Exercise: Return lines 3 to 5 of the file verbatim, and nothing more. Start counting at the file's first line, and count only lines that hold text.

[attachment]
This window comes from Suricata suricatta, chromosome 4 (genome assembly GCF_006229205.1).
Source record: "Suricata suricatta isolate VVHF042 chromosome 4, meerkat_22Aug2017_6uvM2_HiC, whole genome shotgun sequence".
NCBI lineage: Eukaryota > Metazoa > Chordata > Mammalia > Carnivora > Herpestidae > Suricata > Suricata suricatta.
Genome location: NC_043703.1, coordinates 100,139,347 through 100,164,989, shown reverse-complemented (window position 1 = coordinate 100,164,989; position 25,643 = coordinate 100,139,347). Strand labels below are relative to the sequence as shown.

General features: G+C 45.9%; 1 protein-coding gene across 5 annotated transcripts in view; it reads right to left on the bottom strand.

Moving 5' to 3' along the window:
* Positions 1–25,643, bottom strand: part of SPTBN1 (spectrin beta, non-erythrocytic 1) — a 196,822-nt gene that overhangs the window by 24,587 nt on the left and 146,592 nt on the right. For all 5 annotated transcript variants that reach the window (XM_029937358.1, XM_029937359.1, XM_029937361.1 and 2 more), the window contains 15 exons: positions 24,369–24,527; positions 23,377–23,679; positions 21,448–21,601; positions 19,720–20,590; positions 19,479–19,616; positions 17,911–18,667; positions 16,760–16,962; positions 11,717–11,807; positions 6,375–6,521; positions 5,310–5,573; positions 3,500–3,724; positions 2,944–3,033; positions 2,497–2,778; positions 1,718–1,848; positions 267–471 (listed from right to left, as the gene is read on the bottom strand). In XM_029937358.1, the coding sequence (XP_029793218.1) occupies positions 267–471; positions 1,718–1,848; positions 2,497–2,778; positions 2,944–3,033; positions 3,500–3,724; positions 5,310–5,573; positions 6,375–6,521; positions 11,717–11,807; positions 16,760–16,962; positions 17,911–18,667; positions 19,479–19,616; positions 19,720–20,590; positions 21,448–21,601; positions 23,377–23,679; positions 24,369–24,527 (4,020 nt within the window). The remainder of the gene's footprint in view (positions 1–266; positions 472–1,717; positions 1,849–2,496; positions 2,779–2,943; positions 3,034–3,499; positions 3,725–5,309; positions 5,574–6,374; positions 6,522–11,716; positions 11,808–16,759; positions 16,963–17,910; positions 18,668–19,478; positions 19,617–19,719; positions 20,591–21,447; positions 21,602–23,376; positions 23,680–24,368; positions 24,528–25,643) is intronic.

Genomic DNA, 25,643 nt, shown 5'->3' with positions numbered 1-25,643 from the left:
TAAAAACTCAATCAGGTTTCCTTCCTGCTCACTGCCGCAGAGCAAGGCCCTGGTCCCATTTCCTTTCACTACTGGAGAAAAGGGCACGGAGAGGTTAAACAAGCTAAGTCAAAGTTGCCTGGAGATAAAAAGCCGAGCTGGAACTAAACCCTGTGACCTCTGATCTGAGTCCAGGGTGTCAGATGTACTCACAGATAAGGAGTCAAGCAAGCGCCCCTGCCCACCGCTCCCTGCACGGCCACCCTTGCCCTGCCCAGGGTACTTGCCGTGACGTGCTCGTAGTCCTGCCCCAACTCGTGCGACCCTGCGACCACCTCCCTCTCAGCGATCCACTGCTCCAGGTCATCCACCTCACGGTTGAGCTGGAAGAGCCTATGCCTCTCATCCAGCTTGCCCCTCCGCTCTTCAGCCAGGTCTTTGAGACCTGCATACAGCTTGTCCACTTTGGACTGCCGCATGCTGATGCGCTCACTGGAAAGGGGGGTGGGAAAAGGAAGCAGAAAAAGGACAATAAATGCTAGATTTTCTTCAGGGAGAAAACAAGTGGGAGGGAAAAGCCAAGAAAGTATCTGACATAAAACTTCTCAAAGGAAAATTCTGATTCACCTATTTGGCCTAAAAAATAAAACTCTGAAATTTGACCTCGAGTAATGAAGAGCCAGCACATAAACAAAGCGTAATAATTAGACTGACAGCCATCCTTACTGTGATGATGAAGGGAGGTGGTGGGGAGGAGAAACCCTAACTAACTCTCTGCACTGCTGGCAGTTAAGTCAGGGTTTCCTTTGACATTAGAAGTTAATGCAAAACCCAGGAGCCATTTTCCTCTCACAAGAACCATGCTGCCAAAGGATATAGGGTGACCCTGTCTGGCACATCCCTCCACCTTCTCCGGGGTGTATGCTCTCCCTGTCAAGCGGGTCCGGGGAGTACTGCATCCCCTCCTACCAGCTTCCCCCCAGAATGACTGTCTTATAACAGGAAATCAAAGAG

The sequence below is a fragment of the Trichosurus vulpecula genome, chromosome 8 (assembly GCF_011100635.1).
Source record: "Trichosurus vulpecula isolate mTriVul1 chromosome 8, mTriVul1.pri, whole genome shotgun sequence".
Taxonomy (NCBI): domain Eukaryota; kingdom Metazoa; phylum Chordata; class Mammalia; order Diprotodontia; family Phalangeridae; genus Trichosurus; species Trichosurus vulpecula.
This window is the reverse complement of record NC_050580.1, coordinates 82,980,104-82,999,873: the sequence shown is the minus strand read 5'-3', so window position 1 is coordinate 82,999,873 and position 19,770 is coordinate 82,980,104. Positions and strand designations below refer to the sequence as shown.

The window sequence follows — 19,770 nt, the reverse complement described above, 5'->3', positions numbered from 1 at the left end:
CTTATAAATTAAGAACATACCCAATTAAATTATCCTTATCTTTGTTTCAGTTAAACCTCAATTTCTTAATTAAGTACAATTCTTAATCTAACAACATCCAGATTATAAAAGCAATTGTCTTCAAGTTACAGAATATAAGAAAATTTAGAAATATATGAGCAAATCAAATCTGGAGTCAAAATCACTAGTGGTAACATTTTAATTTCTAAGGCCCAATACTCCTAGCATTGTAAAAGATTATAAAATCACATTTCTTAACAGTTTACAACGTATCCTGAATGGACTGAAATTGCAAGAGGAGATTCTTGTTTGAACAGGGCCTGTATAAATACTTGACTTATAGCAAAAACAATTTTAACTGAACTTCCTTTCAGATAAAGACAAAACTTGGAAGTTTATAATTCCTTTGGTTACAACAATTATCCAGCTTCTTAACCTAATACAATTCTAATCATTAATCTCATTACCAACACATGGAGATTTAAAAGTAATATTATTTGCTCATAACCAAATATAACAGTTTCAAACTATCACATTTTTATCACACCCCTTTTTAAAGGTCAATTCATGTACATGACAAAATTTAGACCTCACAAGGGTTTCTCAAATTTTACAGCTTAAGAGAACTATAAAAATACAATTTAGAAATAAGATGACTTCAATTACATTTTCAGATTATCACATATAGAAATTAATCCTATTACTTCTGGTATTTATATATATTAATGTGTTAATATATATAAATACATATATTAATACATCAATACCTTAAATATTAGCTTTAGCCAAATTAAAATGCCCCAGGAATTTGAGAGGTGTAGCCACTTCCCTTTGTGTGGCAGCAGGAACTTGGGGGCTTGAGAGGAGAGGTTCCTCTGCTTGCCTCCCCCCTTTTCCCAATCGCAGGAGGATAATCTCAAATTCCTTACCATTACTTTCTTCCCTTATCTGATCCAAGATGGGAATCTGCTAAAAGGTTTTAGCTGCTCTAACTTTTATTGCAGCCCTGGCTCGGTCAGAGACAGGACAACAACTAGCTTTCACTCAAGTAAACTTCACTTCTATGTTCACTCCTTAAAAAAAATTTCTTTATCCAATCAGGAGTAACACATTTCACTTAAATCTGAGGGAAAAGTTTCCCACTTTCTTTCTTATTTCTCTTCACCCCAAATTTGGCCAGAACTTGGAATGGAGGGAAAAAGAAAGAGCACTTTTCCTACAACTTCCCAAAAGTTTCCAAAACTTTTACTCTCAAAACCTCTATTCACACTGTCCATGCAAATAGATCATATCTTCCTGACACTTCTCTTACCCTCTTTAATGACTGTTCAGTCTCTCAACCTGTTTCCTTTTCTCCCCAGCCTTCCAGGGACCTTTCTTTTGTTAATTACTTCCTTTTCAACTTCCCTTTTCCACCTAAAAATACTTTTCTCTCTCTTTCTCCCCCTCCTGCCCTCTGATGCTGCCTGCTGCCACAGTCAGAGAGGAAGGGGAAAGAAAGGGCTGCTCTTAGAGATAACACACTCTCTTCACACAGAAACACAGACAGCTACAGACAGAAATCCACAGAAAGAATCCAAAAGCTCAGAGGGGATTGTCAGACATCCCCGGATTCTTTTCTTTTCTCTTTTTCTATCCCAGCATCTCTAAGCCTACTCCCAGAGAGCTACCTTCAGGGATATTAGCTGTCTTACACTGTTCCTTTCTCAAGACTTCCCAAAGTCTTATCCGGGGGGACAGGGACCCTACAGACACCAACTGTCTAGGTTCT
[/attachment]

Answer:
NCBI lineage: Eukaryota > Metazoa > Chordata > Mammalia > Carnivora > Herpestidae > Suricata > Suricata suricatta.
Genome location: NC_043703.1, coordinates 100,139,347 through 100,164,989, shown reverse-complemented (window position 1 = coordinate 100,164,989; position 25,643 = coordinate 100,139,347). Strand labels below are relative to the sequence as shown.

General features: G+C 45.9%; 1 protein-coding gene across 5 annotated transcripts in view; it reads right to left on the bottom strand.